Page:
We’ve faithfully covered NC’s Michael Rank in the past, so we’re certainly not going to break our streak now—particularly since we are huge fans of (and friends with) the erstwhile Snatches of Pink frontman, now on his umpteenth solo album. The new Another Love is just dropping, and it is a whopping THREE-CD set, this time a gorgeous collection of silky soul jams and throwback funk that departs considerably from his trademark Americana.
We’ll have an interview with Rank shortly. Meanwhile, check out the new video for album track “Satellite,” below. The clip was directed by Daniel Andrews and Rank, and features Zoe Power, Brian Dennis and Tim Smith. It’s the followup to “Be Alright,” which we premiered here at BLURT a few months ago.
The Upshot: Scuzzy garage, classic punk, and blazing surf that’s drenched in more echo than you can shake a distortion pedal at.
BY FRED MILLS
Better late than never: Though the latest album from Charlotte, NC, scuzz/garage-core appeared last fall, yours truly must admit to being rather late to the table—something hereby rectified.
A no-nonsense guitar/bass/drums outfit, Paint Fumes describe themselves as “panic attack punk,” and that’s pretty apt, as one hears plenty of Sympathy, In the Red, Goner, Burger, and Get Hip panic scattered throughout these tidy ten songs. (That they currently call Get Hip home is no accident; they also previously recorded for the Slovenly label, if you’re sifting for additional clues as to what makes ‘em tick.) The set kicks off with “Bad Rituals,” a kind of Dead Boys-revving-into-overdrive number, and that’s quickly followed by “Brick Wall,” which is cut from vintage Nuggets cloth (think The Litter’s “Action Woman” rammed through a bank of distortion boxes). Things really get moving, however, a few tracks later on “Puddle of Blood”: following a twangy Latin-guitar intro, the band erects a massive wall of sound, equal parts surf-rock and punk-blooze and drenched in so much echo you’d swear that the aforementioned sonic structure was constructed with the express purpose of permanently walling Phil Spector and Martin Hannett into the crawlspace behind the living room.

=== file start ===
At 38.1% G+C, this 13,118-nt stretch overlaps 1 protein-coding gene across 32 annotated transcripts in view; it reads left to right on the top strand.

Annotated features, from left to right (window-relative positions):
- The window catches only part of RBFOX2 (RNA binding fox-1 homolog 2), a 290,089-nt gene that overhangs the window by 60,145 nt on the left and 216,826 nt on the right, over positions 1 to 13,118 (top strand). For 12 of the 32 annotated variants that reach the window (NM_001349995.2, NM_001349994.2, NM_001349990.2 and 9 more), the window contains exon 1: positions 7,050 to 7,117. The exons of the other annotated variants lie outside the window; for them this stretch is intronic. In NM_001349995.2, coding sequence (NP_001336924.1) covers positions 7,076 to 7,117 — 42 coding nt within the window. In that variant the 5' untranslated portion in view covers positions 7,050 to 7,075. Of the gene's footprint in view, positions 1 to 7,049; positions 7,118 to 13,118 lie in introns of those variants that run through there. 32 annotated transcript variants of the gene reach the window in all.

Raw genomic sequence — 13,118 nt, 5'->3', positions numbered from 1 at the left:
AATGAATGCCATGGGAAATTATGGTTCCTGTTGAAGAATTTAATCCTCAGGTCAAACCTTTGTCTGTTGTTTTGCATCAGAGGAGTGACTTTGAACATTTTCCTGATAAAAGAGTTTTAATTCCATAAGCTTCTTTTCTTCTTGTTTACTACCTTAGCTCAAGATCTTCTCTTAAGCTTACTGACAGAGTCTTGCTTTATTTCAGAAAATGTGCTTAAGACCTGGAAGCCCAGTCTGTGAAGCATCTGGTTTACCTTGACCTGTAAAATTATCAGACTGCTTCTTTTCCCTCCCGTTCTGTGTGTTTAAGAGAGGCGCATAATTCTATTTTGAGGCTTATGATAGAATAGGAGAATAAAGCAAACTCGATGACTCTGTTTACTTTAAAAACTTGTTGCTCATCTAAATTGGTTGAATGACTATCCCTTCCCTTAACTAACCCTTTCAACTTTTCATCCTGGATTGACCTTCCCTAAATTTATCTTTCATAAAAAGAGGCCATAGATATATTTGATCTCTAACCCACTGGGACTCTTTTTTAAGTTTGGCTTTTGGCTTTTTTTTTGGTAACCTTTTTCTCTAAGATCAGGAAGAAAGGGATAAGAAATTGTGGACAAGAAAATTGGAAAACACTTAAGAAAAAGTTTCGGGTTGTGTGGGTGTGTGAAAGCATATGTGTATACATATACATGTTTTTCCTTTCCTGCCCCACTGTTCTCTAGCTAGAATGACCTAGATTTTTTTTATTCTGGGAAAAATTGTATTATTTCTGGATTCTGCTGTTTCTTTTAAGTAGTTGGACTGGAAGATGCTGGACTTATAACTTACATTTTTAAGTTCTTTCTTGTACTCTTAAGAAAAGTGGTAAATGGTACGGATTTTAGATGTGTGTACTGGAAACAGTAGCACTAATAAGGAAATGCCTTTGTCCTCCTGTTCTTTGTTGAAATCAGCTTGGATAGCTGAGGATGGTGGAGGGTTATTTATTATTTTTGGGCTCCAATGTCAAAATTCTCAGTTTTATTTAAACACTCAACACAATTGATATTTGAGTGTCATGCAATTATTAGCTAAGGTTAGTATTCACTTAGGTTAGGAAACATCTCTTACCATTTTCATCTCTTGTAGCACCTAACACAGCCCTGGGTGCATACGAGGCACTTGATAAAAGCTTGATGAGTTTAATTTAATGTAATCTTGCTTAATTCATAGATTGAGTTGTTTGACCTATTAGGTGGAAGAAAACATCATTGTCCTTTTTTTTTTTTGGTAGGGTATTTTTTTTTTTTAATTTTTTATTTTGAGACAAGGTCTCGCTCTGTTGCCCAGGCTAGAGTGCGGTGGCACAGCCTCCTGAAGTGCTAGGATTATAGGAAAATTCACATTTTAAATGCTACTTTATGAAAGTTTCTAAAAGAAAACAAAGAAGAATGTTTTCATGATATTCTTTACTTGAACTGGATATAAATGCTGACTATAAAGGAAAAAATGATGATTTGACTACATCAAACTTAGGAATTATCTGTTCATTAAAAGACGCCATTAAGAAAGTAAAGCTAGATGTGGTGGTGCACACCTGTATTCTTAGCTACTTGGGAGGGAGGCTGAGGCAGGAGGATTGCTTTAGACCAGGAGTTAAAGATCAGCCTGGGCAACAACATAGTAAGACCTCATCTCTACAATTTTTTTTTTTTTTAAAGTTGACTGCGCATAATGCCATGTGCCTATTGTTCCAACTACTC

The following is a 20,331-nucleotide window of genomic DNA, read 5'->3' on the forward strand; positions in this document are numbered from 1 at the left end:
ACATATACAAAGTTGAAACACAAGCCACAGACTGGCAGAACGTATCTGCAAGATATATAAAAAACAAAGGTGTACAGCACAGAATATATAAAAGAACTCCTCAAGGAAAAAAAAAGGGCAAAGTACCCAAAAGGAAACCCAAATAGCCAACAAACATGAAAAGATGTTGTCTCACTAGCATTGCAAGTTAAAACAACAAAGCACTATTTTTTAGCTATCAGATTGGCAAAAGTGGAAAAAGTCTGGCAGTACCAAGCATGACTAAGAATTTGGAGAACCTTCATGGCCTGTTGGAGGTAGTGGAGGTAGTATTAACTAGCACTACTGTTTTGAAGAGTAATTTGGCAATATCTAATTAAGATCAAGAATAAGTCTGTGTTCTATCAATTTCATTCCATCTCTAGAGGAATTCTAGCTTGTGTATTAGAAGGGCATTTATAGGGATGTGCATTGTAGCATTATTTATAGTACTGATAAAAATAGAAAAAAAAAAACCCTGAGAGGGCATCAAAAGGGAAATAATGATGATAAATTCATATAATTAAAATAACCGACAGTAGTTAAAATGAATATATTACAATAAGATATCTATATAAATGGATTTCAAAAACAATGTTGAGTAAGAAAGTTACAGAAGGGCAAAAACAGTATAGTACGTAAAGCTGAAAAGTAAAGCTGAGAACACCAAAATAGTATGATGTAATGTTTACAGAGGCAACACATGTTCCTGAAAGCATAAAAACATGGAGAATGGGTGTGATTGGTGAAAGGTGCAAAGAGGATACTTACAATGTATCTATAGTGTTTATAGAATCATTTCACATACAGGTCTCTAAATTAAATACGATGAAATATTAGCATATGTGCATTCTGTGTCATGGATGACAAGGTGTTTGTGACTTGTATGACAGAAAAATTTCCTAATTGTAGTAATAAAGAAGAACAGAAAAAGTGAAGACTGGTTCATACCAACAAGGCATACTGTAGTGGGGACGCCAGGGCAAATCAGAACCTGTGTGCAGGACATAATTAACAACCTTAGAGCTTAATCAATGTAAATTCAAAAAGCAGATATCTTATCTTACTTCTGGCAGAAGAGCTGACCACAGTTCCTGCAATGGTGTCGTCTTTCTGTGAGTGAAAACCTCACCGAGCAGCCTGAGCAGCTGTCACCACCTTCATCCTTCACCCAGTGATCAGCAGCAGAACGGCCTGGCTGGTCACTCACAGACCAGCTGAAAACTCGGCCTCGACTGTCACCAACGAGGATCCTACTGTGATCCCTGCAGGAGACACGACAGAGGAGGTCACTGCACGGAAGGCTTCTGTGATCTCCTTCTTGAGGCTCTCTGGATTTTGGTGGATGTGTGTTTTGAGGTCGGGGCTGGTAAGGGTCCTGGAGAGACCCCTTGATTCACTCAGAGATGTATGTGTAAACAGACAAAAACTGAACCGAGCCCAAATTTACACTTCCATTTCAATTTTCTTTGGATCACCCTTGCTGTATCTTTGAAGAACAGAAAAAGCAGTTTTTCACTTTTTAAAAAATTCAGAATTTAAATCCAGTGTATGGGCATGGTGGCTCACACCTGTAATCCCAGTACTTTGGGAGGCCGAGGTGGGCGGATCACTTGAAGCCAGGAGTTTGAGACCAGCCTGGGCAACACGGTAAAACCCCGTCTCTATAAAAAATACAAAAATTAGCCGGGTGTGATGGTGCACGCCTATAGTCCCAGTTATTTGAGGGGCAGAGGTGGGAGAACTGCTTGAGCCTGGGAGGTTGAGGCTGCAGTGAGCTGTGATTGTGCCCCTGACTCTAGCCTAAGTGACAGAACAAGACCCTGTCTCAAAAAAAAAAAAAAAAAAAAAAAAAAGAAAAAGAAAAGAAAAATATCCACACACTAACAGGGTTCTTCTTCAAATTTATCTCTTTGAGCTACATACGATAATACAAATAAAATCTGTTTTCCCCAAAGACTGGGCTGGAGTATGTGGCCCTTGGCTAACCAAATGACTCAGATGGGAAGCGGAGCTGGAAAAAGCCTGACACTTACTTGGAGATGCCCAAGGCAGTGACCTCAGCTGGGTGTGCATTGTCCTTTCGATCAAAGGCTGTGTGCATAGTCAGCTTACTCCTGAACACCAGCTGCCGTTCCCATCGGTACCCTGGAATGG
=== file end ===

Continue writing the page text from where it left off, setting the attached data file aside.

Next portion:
Elsewhere there are nods to the Ramones (the rifftastic “Weird Walking”) and classic hardcore (thrash along with “Tunnel Vision”), plus more Nuggets worship (on “Planetary Plans” vocalist Elijah von Cramon perfects his punk-‘tude sneer, additionally channeling the late Stiv Bators once again). All in all, If It Ain’t Paint Fumes It Ain’t Worth a Huff is the best party-starter – and stopper, because the neighbors will definitely be calling the cops – I’ve heard all year. Bonus points for the awesome Stiff Records logo and title homage.
Consumer Note: It’s also available in “puke swirl” colored vinyl. You know you want it.
DOWNLOAD: “Puddle of Blood,” “Brick Wall,” “Planetary Plans”
The Upshot: Pure pop for ‘tones people: intricate, compelling rock and psych as pioneered by the masters.
BY FRED MILLS
Andy Partridge and Paul McCartney walk into a bar, and… Hey, it could happen. But why await a report on that fantasy summit when we have the real-life equivalent, the fifth Jamie & Steve record (and followup to 2014’s Circling). Anyone who’s followed the two North Carolina rockers will already know that the Partridge and McCartney nods aren’t random, for as one-half of the Spongetones, Jamie Hoover and Steve Stoeckel have been responsible for some of the best Brit-flavored pop and rock to come of of The States for nearly four decades.